Subject: File No. SR-ISE-2005-31
From: Michael Adams
Affiliation: President, KSMA Holdings, LLC

July 11, 2005

As the President of a group of customers who trades over a million options contracts per year electronically, I see many problems with this proposed rule change; following are the most egregious:

1 Decreased liquidity - customers whose orders add liquidity to the market are discouraged from resting orders on the public books, as they may be subject to theses cancellation fees. Keep in mind that NASDAQ has REBATES for adding liquidity to the market, not penalties.

2. Reduced Price discovery. - Markets will widen as customers are less apt to try and split the market.

3. New risk management concerns: Consider this: I open an account at OptionsXpress, a large options brokerage, with 50,000. At 2:00 on the last day of the month, I send an order to the ISE electronically to buy a .10 OFFERED option 10,000 times for the BID price of .05.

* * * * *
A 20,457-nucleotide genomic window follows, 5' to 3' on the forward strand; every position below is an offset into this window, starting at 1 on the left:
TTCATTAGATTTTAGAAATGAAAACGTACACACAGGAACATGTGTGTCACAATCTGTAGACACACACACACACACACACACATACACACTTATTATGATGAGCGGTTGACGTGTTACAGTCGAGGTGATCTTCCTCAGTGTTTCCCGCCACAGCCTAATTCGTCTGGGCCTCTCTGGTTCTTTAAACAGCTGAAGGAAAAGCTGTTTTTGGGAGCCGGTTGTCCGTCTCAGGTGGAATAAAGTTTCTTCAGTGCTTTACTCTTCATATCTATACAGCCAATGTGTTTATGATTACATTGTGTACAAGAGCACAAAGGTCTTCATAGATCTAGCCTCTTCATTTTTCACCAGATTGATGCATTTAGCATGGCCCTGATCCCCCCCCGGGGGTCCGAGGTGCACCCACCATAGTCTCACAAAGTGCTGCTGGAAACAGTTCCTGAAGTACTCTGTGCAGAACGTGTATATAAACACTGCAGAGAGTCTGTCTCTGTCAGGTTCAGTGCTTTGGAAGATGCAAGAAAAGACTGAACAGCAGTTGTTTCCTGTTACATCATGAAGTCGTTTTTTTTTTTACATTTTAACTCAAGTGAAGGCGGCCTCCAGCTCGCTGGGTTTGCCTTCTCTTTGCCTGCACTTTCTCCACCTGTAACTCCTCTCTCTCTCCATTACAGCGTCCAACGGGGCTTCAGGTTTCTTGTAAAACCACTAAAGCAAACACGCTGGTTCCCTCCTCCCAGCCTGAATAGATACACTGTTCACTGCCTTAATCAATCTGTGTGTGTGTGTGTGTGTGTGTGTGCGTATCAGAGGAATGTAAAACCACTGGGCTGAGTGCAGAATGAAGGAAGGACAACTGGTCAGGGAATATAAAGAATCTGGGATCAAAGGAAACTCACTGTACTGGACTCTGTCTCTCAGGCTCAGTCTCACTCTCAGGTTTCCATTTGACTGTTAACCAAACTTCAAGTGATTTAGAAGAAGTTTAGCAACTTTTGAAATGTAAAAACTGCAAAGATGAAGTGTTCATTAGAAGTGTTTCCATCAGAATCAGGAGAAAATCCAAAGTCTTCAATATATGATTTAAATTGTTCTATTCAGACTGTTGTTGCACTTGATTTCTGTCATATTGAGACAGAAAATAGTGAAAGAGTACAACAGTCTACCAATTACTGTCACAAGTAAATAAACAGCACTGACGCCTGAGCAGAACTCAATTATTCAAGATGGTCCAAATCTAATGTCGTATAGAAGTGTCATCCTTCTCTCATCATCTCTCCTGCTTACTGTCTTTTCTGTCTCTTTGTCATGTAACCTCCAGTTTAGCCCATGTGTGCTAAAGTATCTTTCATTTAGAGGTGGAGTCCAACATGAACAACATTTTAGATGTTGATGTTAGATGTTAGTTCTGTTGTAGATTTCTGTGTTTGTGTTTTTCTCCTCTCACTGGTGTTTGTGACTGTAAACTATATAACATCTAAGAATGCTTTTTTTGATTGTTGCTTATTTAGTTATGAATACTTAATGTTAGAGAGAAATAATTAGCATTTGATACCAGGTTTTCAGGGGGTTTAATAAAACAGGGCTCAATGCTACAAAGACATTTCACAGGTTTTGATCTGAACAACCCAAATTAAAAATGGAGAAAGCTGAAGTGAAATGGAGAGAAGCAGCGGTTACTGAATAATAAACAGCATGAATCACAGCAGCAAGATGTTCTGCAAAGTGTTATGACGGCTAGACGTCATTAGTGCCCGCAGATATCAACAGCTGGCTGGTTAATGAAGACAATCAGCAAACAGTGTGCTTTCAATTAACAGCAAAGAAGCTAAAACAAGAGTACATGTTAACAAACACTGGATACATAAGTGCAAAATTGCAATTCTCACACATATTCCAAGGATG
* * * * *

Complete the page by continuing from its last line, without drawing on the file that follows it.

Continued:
Since the offer is .10 and I am only bidding .05 I am not filled - and I cancel. This whole process takes less than one second. I repeat this procedure 1,000 times over the next hour, and close my account.
OptionsXpress does not execute the 2,000,000 contracts necessary to offset my 10,000,000 cancelled contracts, and they are sent a bill for 1,000,000.
This could be done to every electronic broker in

The ISE is claiming these new rules are to cut down on bandwidth usage and reduce the number of one-lots executed in high frequencies.
First, the ISE created the one-lot problem by the implementation of their first cancellation policy which based fees on a per-execution
ratio as opposed to a per-contract ratio. Second, if the ISE imlpemented the commonly used 15-second rule, that would immediately stop the bandwidth issue without sacrificing liquidity and price

The ISE is clearly trying to force out customer order flow they dont see as valuable, and only accept the dumb money that comes from the small retail orders that EVERY exchange wants. The difference is that the other exchanges are still upholding their charge of serving the marketplace, rather than destroy it.